Neuronascent to Present Further NNI-362 Phase1a Data at CTAD 2022 for Alzheimer’s Disease
ROCKVILLE, Md., Nov. 08, 2022 (GLOBE NEWSWIRE) — Neuronascent Inc., today announced its abstract entitled “Reduction of plasma p-Tau181 from a Phase 1a Randomized Trial of NNI-362 in a healthy aged population consistent with amelioration of tau hyperphosphorylation in human differentiated neuron cultures” has been accepted for a poster presentation at 15th Clinical Trials on Alzheimer’s Disease (CTAD 2022) to be held in San Francisco, Calif., on Nov. 29 through Dec. 2, 2022. The primary goal of this trial was to assess the safety and tolerability of oral NNI-362 in healthy aged subjects.
“These findings are very encouraging since the pre-clinical results are indeed being mimicked in the clinic, including both safety and potential efficacy markers, as we move toward a Phase 2 proof-of-concept trial,” said founder and CEO Judith Kelleher-Andersson, PhD.
Dr. R. Scott Turner, MD, PhD, director of the Memory Disorders Program, Georgetown University, will be presenting this data at CTAD 2022 as one of the accepted late-breaking posters.
The Phase 1a single ascending and multiple ascending dose (SAD + MAD) trial of NNI-362 demonstrated a significant reduction from pretreatment-baseline of an Alzheimer’s disease progression biomarker, with no change observed with placebo in healthy aged subjects. This placebo-controlled, randomized trial was fully supported by a grant from the National Institute on Aging (NIA, part of the National Institutes of Health).
In topline results, NNI-362, administered from 10 to 240 milligrams orally, once daily, showed no serious adverse events and no dose-dependent adverse events.
Alzheimer’s is a disease of aging, the greatest risk-factor, but there is not a single therapy available to halt or reverse this chronic neurodegenerative disorder. Results in aged subjects demonstrated that on Day 16, with SAD/MAD daily oral dosing of placebo and NNI-362 at 120 mg and 240 mg, NNI-362 significantly reduced phosphoTau181 levels compared to baseline, while no reduction with placebo. PhosphoTau181 is a plasma measure of potential Alzheimer’s progression in brain.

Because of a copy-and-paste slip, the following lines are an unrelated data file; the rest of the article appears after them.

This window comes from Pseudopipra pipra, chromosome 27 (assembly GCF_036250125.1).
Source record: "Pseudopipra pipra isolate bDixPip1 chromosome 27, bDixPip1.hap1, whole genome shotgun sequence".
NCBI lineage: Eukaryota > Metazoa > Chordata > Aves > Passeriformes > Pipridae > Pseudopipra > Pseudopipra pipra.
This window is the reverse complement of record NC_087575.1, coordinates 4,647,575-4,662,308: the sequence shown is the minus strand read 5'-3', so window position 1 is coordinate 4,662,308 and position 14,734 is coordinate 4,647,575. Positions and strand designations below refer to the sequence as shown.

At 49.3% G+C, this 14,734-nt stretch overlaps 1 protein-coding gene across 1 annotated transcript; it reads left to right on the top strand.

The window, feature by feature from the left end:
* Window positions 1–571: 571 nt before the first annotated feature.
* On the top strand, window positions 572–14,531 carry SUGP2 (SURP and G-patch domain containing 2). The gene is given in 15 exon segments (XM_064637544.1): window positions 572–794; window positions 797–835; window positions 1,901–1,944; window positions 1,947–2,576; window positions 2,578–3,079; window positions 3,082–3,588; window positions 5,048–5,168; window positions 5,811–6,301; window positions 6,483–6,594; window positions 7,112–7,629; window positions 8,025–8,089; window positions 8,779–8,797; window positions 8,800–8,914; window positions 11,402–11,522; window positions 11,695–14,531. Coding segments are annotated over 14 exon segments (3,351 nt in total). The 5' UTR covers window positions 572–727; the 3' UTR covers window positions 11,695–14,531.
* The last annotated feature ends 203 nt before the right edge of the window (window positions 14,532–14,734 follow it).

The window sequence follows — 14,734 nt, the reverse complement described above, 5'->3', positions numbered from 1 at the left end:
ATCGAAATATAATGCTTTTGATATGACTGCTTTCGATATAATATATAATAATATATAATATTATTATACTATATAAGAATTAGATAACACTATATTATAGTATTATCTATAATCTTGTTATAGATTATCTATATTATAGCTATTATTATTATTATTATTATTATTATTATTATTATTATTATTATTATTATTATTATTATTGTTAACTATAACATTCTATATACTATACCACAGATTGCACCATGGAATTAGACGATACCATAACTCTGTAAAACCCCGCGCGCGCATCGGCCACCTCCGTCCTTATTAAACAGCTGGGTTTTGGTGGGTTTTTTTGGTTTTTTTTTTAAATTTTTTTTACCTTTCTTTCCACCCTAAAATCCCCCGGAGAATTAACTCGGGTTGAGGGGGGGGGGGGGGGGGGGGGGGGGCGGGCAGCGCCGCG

NNI-362 targets adult-born neuron regeneration and neuroprotection through a unique mechanism to promote translation and neuron survival (Sumien et al., 2021: https://doi.org/10.1186/s13287-020-02126-3) in models of age-related disorders. This disease-agnostic neuron replacement / enhancement therapy aims to be a first-in-class oral therapy to halt and reverse Alzheimer’s and other age-related neurodegenerative disorders.
The research reported in this press release was supported by NIA under award number R01AG056561. The content is solely the responsibility of the authors and does not necessarily represent the official views of the National Institutes of Health.
In aging patients, endogenous neuron regeneration is diminished. This diminution is exacerbated in patients suffering from neurodegeneration (for example, Alzheimer’s patients). NNI-362, Neuronascent’s lead, patented, new chemical entity, was developed to reverse age-related disorders by producing new neurons to replace those lost due to chronic neurodegeneration. This ability supports the drug’s use to halt and reverse Alzheimer’s disease and other age-related neurodegenerative disorders.
About Neuronascent, Inc.
Neuronascent, Inc., [www.neuronascent.com] a privately-held, clinical-stage pharmaceutical company, was founded to discover and develop novel therapies that treat CNS disorders with high-unmet need by replacing and enhancing neuron numbers, not just neural connections. Through its proprietary phenotypic screening platform, Neuronascent has discovered a pipeline of small molecule regenerative candidates with patents issued, including NNI-351 for Fragile X syndrome, a rare pediatric disorder.
Safe Harbor Statement
This release contains forward-looking statements, which are made pursuant to the safe harbor provisions of the U.S. Private Securities Litigation Reform Act of 1995. Forward-looking statements are commonly identified by words such as “would,” “may,” “will,” “expects,” and other terms with similar meaning. Forward-looking statements are based on current beliefs, assumptions and expectations and speak only as of the date of this release and involve risks and uncertainties that could cause actual results to differ materially from current expectations.
Judith Kelleher-Andersson, PhD.
Founder and CEO